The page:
Methods

The samples are fabricated through the following method. The LC material we used for the samples is the sulphonic azo-dye SD1 (Dai-Nippon Ink and Chemicals, Japan). The director of LC molecule which corresponds to the optical axis can be locally controlled through several techniques. In the present work, we choose the photoalignment technique. Through suitably controlling the exposure process, the distribution of the LC directors can be flexibly desiged to form the twisting microstructures.

The details about preparing the samples are as follows: The first procedure is to fabricate the LC cells. Indium-tin-oxide coated glass substrates are ultrasonic bathed, UV-ozone cleaned and then spin-coated with 0.5% solution of sulphonic azo-dye SD1 in dimethylformamide, and then the LC cell is infiltrated with LC mixture E7. Following, the photo-alignment technique is applied to obtain the twisting microstructures. Spurt 6 μm spacers over one substrate then put the counter substrate over it. The two substrates are assembled together and sealed by epoxy glue. Afterwards the cell was placed at the image plane of the DMD based microlithography system to record the designed patterns, which correspond to the desired distribution function \(\alpha (\overrightarrow{r})\). Each area is exposed with a dose of ca. 1 J/cm2 each time, and after the eighteen-step five-time-partly-overlapping exposure with a total exposure dose of 5 J/cm2, a quasi-continuous space-variant orientation of SD1 was carried out. After LC capillarily filled, the samples with various twisting microstructures are achieved.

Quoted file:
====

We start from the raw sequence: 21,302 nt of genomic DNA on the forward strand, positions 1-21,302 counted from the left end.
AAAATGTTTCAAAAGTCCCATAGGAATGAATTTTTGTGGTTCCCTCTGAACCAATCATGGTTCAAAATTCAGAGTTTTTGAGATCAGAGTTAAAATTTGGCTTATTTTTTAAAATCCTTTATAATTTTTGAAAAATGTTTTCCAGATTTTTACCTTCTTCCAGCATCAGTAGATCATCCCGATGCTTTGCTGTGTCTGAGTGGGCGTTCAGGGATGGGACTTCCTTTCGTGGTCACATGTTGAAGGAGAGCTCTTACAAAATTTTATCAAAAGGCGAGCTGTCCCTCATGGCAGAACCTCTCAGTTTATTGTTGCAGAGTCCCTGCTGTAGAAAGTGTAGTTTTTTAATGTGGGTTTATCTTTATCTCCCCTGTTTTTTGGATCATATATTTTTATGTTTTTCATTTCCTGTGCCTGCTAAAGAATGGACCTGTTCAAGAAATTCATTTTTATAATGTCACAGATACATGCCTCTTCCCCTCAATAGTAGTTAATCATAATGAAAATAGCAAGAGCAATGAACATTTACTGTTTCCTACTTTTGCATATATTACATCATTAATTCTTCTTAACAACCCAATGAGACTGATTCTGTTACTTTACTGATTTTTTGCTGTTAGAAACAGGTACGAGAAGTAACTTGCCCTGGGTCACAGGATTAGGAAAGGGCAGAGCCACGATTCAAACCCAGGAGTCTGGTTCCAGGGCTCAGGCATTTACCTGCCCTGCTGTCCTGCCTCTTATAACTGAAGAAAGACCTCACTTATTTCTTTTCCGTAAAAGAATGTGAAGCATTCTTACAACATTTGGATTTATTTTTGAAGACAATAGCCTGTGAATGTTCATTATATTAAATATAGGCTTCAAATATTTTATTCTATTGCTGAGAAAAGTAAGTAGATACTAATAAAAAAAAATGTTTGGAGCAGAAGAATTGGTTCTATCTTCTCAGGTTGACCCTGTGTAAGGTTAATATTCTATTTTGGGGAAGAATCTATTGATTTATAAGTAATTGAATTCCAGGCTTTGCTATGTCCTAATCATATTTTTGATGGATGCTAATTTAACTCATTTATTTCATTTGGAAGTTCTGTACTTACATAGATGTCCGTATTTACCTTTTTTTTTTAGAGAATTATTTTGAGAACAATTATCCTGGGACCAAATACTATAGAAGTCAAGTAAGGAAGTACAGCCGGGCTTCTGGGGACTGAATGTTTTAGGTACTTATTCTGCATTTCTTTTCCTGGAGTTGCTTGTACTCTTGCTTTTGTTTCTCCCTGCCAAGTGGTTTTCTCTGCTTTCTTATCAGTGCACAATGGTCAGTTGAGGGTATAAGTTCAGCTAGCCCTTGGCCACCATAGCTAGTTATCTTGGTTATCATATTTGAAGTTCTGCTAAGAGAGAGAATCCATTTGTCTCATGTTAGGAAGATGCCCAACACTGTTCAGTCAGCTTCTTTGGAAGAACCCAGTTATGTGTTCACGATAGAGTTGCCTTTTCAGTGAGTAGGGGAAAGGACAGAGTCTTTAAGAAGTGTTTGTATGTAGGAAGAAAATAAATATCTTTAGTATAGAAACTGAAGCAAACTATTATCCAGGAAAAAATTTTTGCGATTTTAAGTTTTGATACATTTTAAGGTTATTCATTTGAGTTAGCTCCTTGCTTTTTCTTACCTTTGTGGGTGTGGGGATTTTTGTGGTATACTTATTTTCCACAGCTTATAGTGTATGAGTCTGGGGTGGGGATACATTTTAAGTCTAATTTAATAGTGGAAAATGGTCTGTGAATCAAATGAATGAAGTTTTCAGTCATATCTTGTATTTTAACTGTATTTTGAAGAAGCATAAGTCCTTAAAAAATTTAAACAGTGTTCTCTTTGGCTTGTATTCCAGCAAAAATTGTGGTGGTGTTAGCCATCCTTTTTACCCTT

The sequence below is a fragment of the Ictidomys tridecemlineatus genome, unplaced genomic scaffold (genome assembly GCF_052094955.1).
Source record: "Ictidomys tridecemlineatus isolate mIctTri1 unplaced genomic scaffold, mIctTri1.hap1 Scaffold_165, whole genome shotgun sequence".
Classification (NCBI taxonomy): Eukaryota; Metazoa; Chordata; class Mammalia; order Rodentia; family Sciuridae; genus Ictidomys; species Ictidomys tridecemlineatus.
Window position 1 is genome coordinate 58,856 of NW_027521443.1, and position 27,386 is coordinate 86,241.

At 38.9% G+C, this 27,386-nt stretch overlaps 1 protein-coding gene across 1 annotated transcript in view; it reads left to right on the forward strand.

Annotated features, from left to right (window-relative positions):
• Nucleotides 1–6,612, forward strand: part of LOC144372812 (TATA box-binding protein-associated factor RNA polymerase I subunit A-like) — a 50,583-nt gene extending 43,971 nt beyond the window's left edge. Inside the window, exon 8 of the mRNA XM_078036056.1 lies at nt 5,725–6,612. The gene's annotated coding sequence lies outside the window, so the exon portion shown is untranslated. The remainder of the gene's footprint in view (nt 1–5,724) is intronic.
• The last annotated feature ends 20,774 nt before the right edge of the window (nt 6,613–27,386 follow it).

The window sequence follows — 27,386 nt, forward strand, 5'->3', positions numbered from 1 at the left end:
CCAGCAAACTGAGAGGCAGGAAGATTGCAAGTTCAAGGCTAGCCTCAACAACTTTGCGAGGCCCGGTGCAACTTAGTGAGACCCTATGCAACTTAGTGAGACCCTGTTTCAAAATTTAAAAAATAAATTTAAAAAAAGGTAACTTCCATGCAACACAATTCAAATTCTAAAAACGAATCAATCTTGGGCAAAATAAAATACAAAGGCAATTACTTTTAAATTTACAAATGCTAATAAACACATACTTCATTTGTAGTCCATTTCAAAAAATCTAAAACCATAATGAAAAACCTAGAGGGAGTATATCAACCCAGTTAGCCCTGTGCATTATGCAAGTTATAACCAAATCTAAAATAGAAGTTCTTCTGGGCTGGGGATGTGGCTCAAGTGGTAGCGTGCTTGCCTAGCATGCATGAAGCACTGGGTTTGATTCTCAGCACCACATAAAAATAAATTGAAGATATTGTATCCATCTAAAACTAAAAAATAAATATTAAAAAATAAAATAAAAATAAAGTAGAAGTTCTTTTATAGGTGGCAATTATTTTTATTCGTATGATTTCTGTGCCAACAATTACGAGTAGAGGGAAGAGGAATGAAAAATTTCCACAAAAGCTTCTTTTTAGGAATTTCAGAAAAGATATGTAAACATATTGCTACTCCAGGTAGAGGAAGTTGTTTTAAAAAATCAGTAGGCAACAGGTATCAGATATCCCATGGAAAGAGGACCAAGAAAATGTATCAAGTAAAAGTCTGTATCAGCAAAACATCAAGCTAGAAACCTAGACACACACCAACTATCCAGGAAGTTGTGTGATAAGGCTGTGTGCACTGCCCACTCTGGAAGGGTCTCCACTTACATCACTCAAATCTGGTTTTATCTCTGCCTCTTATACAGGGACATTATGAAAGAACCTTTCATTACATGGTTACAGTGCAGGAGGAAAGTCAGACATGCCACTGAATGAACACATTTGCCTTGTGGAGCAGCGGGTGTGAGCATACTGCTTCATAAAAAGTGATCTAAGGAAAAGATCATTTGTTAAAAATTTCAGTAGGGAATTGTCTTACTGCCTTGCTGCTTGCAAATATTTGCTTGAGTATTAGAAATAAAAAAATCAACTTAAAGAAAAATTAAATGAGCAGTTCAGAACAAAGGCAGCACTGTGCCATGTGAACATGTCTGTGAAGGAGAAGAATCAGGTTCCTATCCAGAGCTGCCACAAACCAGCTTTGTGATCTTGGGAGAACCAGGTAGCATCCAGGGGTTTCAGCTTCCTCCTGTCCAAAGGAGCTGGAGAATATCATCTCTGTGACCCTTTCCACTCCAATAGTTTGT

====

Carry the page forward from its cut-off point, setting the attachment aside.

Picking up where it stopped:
References

  1. 1.

    Zutic, I., Fabian, J. & Das Sarma, S. Spintronics: fundamentals and applications. Rev. Mod. Phys. 76, 323–410 (2004).

  2. 2.

    Awschalom, D. D., Bassett, L. C., Dzurak, A. S., Hu, E. L. & Petta, J. R. Quantum spintronics: engineering and manipulating atom-like spins in semiconductors. Science 339, 1174–1179 (2013).

  3. 3.

    Morton, J. J., McCamey, D. R., Eriksson, M. A. & Lyon, S. A. Embracing the quantum limit in silicon computing. Nature 479, 345–353 (2011).

  4. 4.

    Awschalom, D. D., Loss, D. & Samarth, N. Semiconductor Spintronics and Quantum Computation (Springer, Berlin, 2002).

  5. 5.

    Dyakonov, M. I. & Perel, V. I. Current induced spin orientation of electrons in semiconductors. Phys. Lett. A 35, 459–460 (1971).

  6. 6.

    Sinova, J. et al. Universal intrinsic spin Hall effect. Phys. Rev. Lett. 92, 126603 (2004).

  7. 7.

    Leyder, C. et al. Observation of the optical spin Hall effect. Nat. Phys 3, 628–631 (2007).

  8. 8.

    Onoda, M., Murakami, S. & Nagaosa, N. Hall effect of light. Phys. Rev. Lett. 93, 083901 (2004).

  9. 9.

    Hosten, O. & Kwiat, P. Observation of the spin Hall effect of light via weak measurements. Science 319, 787–790 (2008).

  10. 10.

    Qin, Y., Li, Y., He, H. Y. & Gong, Q. H. Measurement of spin Hall effect of reflected light. Opt. Lett. 34, 2551–2553 (2009).

  11. 11.